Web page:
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The Los Angeles Clippers They lost 2-0 in their second straight playoff series, and the panic has started again. For a damned franchise that didn’t make it to the Western Conference finals, let alone NBA Finals, looks like very familiar territory.
Across two games, Donovan Mitchell averages 41.0 points per game on 52.5 percent of shooting, including 12 for 27 (44.4 percent) from a 3-point range. Utah turned off the lights, and Game 2 felt like a very missed opportunity for the Clippers to steal one down the road. They’ve lost a lot of wide open looks after coming back to their lead in the fourth quarter, and that kind of pitfall – especially with Mike Conley missing the first two games – could prove costly. Utah is the rightful contender for the title, and no one should be surprised if this group rains down on the Los Angeles Parade.
However, this series still looked like it could go the distance, even if it was overwhelmingly “jazz” to this point. Here are three reasons why it’s too early to count the clippers just yet.
3. Law of Averages
During their first two games, the Jazz made 41.6 percent of the 3-point range, making 37 attempts in total. Meanwhile, the Clippers, who have been the most efficient three-pointer team in the NBA this season at 41.1 percent, are 10 seconds short of Utah, scoring 37.5 percent. That’s not a terrible proportion, and Los Angeles produced out of jazz from a distance isn’t terribly surprising; They led the league in 3-point attempts and did, after all.
But the Clippers’ efficiency slipped nearly a full four percentage points, and in Game 1, they shot just 5 for 19 at what NBA.com calls wide open 3s, with the nearest defender six feet away. After losing a whole stack of wide open 3s back in Game 2, there is clear room for improvement as the series moves to the friendly border of Staples Center.
In a series of seven games, there is much more room for variance, which can eliminate 3-point shooting teams. At such small sample sizes, a single cold streak can undo an entire season of hitting three times at the elite clip. But if we look at reasons to believe this Clippers could make this a streak, we have 72 games of data to suggest this team is dangerous outside of the arc. The Law of Averages says they deserve a hot shooting night.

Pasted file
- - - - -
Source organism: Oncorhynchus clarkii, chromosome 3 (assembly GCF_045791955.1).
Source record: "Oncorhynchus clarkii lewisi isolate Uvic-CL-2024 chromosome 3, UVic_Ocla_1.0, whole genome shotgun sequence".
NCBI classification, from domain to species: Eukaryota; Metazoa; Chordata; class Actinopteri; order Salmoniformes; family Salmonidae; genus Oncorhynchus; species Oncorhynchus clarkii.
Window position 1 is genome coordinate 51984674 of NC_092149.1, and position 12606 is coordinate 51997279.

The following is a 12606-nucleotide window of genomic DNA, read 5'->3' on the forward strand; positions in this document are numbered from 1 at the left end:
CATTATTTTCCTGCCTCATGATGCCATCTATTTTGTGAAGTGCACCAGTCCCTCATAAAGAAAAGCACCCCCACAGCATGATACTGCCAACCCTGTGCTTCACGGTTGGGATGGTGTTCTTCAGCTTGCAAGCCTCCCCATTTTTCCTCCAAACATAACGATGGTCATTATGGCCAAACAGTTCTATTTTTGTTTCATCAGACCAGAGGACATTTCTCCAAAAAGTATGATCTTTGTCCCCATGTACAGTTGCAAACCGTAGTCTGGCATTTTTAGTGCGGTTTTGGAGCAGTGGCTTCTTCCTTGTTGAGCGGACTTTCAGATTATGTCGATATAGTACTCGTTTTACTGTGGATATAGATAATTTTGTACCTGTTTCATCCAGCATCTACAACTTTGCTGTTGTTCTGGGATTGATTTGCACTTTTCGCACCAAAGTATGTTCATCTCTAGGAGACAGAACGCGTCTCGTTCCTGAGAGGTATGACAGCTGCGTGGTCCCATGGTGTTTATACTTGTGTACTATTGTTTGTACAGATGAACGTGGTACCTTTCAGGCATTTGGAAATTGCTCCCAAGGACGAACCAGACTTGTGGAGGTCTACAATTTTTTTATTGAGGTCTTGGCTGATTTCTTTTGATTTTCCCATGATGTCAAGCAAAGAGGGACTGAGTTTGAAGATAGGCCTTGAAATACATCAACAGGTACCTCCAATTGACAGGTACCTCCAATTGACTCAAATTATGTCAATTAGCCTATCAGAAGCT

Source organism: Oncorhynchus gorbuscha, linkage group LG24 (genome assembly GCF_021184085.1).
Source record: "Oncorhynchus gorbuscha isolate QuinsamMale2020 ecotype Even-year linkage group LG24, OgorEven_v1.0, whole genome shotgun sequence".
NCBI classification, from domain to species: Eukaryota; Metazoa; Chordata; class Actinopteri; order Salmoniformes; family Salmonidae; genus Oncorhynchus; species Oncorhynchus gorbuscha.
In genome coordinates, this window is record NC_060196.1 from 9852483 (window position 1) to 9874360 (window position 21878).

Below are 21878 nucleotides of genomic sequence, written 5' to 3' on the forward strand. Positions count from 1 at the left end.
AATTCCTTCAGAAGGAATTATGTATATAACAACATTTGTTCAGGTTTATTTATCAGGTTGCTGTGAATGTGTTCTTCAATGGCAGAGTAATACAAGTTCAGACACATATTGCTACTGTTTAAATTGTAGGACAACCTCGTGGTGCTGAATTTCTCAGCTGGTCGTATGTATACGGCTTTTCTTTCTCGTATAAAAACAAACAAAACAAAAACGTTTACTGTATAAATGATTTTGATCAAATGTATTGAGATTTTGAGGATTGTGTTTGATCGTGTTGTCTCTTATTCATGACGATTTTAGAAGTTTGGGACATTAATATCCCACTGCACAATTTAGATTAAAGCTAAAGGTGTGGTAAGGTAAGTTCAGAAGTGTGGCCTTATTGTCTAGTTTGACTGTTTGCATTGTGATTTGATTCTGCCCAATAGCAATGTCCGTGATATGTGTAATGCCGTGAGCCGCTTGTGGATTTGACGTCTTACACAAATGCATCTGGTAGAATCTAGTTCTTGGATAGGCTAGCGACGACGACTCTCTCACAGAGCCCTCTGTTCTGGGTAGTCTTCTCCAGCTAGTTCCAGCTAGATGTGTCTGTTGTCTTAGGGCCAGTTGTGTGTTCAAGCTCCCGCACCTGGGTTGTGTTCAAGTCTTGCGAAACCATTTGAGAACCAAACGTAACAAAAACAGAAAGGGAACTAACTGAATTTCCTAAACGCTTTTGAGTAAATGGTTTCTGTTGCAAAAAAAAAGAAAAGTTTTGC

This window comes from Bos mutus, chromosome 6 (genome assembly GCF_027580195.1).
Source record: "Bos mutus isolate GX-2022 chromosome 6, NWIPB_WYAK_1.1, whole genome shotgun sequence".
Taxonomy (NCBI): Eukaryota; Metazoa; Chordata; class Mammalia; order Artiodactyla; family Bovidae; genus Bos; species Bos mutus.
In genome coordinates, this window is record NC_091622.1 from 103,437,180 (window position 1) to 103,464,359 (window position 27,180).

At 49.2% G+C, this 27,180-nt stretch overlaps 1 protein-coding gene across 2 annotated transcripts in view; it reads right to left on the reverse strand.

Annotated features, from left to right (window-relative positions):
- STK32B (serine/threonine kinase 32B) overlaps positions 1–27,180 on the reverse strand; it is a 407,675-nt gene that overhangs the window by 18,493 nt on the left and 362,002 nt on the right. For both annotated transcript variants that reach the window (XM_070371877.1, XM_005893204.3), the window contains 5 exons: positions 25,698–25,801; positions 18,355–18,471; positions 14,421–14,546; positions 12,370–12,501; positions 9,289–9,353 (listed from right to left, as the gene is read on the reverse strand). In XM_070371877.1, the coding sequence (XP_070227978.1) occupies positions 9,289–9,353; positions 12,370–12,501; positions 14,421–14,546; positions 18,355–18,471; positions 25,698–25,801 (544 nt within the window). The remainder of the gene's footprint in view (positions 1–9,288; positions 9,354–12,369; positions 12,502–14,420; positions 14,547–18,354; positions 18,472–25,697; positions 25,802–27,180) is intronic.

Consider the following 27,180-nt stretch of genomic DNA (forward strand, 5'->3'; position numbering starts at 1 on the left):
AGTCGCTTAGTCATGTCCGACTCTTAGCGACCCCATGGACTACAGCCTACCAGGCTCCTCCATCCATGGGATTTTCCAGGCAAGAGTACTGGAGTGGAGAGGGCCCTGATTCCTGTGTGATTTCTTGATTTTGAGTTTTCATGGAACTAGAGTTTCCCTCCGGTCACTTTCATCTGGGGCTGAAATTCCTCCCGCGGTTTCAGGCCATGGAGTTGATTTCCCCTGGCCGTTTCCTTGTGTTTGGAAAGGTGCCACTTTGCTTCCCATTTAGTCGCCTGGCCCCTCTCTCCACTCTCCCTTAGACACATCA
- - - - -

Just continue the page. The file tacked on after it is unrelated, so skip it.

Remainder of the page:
2. Jazz banged
As if Mike Conley’s first two games absence with a hamstring injury wasn’t bad enough, late in the second game, Donovan Mitchell straightened his ankle in a collision with Paul George. It was visibly annoyed, limping around the field for those last minutes and Reportedly lamer into the locker room after the game.
In the availability of post-game modes, Mitchell was Insisting he’s fine He seems to be in good spirits asking questions about his ankle disc. But given his issues with that exact ankle just a few weeks ago, it’s clear that Utah needs Conley back soon to take some pressure off Spida to do it all.
Mitchell was working on fumes in Game 2, and it showed in his play: After dropping 27 sparkling points in the first half, he scored just 10 points the rest of the night in a 4-of-13 shot. Utah had enough to win in front of their home crowd Thursday night, but with The series has shifted to Los Angeles, and with Conley still out and possibly for Mitchell, the Clippers have a golden opportunity to bounce back.
1. They’ve done this before
The Utah Jazz is clearly a different animal than the Dallas Mavericks, but the similarities here are undeniable. Going down 2-0, looking completely defeated and ripped apart by a rival star keeper before winning twice in a row and spinning to win the series in seven? There’s a chance that finding a team like Utah a two-game lead could prove fatal, but the Clippers haven’t played a home game yet.
The adage “a streak doesn’t start until a road team wins a game” still applies, even if the Clippers have to win the Vivint Smart Home Arena in Some Point if they want to progress. Anyway, LA has been here before, very recently, and they have enough talent to win two home games to make this series again.
Kowhi Leonard was locked up by Bojan Bogdanovic, who set him with 22.0 points, 5.5 rebounds and 4.0 assists per game on 47.2 percent of the shot. Those aren’t terrible numbers, but they’re a lot less than what the Clippers expected from their flagship during the regular season, and again, can we really expect Bojan Bogdanovic To restrict kohi like that to an entire series?
Paul George was not bad in the second game, but he similarly did not make his mark in the series. Quite possibly Leonard would take the lead there, but no matter what, the Clippers didn’t pay off like they used to, they were burned by Mitchell (who might not be 100 percent), and they did. Still in both games. The Jazz are a very good team and are fully capable of doing short work with the Clippers if they don’t come to play, but there are still some signs that LA will make things interesting again in Game 3.
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